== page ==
The AI doctor: Commercial Bank of Dubai CEO Dr Bernd van Linder

Commercial Bank of Dubai CEO Dr Bernd van Linder is a rare commodity in his heavily-digitised industry. Boasting a PhD in artificial intelligence, the tech-minded leader joined CBD in January, and looks the perfect fit to guide the firm into the end-to-end digital age. James Dartnell caught up with Dr van Linder at the recent CFO Strategies Forum MENA.

Commercial Bank of Dubai
Commercial Bank of Dubai CEO Dr Bernd van Linder

While debate rages on as to which responsibilities for digitalising an organisation lie where, having a CEO – the figure with whom the buck always stops – with proven technology credentials is sure to offer a substantial head start.  

Joining Commercial Bank of Dubai in the company’s hotseat in January 2017, Dr Bernd van Linder is now sure to draw envious eyes from across an industry – and region – where the pace of technological change has gathered serious momentum over the last 18 months. Banking, perhaps more so than any other industry, is under pressure to put all of its services at its customers’ fingertips.

In the midst of this transition, van Linder is extremely conscious of the responsibility that he must bear if CBD is to succeed in the digital age, and believes that having a tech-minded CEO is just as important as possessing a business-minded CIO. “No c-suite executive can get away with saying ‘I don’t like or understand technology,’” he says. “That’s not sustainable. In this day and age, and particularly in a data-intensive industry like banking, the CEO and the c-suite have to understand technology. The flipside of that is that the CIO has to have a deep enough understanding of the business to be a credible conversation partner for the c-suite. We’re lucky at Commercial Bank of Dubai that we’re covered in both respects.”

After completing a Master’s course in computer science in his formative years, van Linder’s thirst for technological knowledge compelled him to continue his studies before venturing into the world of work. He opted to undertake a PhD in artificial intelligence at the University of Utrecht in the Netherlands, and to this day, the course of study continually proves to be a shrewd move. “It has definitely helped me a lot in my subsequent career,” he says. “It’s been particularly useful in terms of problem analysis and structuring solutions to problems, as well as concise writing and reporting.”

Although van Linder acknowledges that technology has evolved “significantly” since he left university, the fundamental principles that underpinned his studies have endured. “I think it took about 20 years for AI to become fashionable again after I’d finished my thesis,” he quips. As global technology giants have laid their bets with investments in smart machines, van Linder believes that AI will become a staple of business, but remains a topic that is, for many, cloaked in mystery. “AI has become the buzzword of 2017,” he says. “I’m not sure if too many people understand what it means, but’s definitely not a question of hype,” he says.

Van Linder believes that the substance behind this evolution is Moore’s Law, and that humanity has reached a point where a once-futuristic fantasy now sits on our doorsteps. “When I did my thesis, there were two schools of thought,” he says. “One tried to model AI based on human intelligence. The other said that we should keep throwing more computing power at things, and if we keep doing that then we’ll get deep neural networks, which results in something that looks like intelligence. I belonged to the first school of thought, and with hindsight that was clearly wrong. The one that focused on massive computer power has won, and there is massive added value coming out of that. Whether that can actually be classed as ‘intelligence’ is more of a philosophical debate, but in terms of decision support, and analysing massive amounts of unstructured data, there is clearly great added value in AI as we currently see it.”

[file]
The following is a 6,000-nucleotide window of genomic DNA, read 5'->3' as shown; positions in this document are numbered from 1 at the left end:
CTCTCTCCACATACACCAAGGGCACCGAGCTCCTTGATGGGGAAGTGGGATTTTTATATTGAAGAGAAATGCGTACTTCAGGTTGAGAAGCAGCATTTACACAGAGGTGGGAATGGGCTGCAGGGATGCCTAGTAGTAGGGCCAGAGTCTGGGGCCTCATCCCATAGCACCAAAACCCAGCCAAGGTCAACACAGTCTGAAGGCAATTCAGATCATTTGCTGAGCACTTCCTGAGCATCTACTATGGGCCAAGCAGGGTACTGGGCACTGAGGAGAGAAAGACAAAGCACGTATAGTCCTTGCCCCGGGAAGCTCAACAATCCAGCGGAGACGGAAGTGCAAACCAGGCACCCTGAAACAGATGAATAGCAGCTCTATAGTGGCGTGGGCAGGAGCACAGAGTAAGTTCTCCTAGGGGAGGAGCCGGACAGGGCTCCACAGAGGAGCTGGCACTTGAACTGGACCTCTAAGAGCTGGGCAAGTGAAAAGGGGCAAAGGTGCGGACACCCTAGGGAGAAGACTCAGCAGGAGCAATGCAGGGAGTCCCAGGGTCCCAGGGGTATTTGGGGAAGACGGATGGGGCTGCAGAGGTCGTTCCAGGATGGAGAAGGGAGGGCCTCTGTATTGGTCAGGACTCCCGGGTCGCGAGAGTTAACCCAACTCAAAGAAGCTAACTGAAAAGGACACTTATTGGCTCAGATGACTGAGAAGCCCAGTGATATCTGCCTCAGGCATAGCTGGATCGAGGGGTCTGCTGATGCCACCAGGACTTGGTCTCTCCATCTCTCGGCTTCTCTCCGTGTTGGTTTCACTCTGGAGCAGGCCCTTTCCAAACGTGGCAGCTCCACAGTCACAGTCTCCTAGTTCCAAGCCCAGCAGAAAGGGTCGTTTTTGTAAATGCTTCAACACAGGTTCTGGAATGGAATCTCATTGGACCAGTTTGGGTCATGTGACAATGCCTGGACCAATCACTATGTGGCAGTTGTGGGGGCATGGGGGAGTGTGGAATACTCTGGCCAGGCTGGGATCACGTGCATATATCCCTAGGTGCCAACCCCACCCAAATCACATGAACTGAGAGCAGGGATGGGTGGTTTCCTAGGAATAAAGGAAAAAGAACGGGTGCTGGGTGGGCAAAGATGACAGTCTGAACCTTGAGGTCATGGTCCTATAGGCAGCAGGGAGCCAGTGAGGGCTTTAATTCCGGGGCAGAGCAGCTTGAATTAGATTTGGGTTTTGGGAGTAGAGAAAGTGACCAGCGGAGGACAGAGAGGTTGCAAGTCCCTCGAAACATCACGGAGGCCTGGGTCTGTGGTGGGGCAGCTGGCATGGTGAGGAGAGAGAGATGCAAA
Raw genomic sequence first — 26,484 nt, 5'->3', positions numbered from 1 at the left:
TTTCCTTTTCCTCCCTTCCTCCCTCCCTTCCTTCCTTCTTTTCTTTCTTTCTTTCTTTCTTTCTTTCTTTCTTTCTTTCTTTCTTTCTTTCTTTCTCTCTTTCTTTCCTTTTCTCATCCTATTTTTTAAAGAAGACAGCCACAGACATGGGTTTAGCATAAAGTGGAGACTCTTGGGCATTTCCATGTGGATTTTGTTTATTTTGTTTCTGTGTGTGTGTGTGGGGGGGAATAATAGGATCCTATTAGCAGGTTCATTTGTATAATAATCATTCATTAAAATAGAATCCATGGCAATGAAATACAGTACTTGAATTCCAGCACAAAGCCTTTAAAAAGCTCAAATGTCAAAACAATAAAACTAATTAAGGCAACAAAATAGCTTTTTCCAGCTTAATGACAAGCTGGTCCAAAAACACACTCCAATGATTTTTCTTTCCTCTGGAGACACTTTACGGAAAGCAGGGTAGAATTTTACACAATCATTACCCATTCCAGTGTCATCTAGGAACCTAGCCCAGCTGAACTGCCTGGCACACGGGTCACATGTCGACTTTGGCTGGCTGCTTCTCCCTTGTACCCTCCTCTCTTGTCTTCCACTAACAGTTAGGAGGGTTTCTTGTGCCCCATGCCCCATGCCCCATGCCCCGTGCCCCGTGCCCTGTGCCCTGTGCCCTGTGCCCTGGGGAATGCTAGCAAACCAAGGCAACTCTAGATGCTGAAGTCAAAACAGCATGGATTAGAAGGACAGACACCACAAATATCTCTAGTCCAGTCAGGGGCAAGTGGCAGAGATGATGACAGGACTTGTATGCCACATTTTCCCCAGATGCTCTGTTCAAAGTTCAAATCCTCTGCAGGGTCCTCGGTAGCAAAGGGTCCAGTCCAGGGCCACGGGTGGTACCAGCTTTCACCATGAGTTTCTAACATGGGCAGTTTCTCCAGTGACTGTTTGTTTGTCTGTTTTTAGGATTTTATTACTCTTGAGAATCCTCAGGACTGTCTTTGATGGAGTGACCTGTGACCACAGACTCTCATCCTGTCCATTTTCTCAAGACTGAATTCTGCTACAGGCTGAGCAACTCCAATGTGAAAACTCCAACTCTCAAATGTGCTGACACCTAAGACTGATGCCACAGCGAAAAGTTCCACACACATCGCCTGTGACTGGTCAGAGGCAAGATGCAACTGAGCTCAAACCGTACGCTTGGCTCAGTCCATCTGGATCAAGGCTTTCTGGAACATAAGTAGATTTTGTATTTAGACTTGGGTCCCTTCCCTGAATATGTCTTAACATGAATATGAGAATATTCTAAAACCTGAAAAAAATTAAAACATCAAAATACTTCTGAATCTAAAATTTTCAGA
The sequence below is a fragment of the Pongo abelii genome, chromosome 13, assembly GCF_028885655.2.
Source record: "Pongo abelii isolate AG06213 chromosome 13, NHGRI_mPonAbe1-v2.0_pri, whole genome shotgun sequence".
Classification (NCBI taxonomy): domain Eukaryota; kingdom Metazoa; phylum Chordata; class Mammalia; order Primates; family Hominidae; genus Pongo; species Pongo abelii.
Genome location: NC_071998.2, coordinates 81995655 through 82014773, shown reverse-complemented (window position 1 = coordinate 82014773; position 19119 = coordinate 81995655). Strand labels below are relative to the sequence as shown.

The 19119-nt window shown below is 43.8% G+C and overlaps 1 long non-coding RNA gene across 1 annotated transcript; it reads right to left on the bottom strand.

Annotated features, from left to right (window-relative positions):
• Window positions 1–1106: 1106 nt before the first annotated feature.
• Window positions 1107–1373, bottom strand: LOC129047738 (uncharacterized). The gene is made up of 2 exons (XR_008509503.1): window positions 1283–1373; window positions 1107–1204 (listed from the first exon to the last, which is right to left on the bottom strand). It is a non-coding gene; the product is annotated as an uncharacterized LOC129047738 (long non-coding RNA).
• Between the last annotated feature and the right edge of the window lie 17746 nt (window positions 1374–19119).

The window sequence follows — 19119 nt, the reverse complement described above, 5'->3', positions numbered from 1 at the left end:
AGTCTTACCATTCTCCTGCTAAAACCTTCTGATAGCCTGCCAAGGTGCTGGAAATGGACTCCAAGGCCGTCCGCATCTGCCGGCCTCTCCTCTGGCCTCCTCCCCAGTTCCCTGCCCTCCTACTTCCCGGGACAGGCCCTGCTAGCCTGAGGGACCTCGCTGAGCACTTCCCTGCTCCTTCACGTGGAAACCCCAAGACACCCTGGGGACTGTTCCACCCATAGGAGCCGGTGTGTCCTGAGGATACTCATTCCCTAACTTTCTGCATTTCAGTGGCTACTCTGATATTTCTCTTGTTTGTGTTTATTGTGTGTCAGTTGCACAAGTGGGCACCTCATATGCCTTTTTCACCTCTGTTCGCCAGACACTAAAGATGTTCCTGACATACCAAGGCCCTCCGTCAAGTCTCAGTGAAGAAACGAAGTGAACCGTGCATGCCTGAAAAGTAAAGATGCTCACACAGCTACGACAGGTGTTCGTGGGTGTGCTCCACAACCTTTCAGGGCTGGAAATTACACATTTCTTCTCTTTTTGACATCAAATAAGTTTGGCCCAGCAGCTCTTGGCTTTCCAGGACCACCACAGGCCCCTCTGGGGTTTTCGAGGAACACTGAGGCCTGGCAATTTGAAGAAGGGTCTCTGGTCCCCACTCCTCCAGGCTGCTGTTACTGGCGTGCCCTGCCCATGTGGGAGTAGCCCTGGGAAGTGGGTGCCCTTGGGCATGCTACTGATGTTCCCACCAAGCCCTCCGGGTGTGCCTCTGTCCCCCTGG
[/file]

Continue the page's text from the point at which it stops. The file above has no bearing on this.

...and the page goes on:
The key challenge for van Linder, and Commercial Bank of Dubai, is to opt for technology that can deliver value, instead of vanity. As a number of banks across the region have opted for eye-catching technology launches, van Linder is in no doubt where the biggest gains can be made. “The main area of added value is the digitisation of all end-to-end processes,” he says. “Anybody can build an app, and there are all kinds of frameworks in place – apps to build apps. Digitising end-to-end processes – taking out paperwork and human intervention, making sure things are straight-through, seamless, error-free – that’s where the biggest challenge is. It’s also where the biggest opportunity is. That’s not a fad. That will reduce operating costs for banks, and substantially improve the experience for the customer.”

After just under a year in the role, van Linder has already begun to initiate a measure of technology change at CBD. Looking forward, he has grand plans for the firm, and has laid out a transformational roadmap that will be driven by technology, but will not abandon the human touch. “CBD will be a different bank in five years’ time,” he says. “It will be default-digital for retail and corporate clients, and will offer a seamless, fast, error-free experience. It will still have a substantial number of branches because there will be human interaction required in various ways. Branches will be much more focused on the service element rather than the sales element. We may have less branches in future, but there will always be a role for them.”

For the full-length interview with Dr Bernd van Linder, make sure you read the February issue of CNME magazine.

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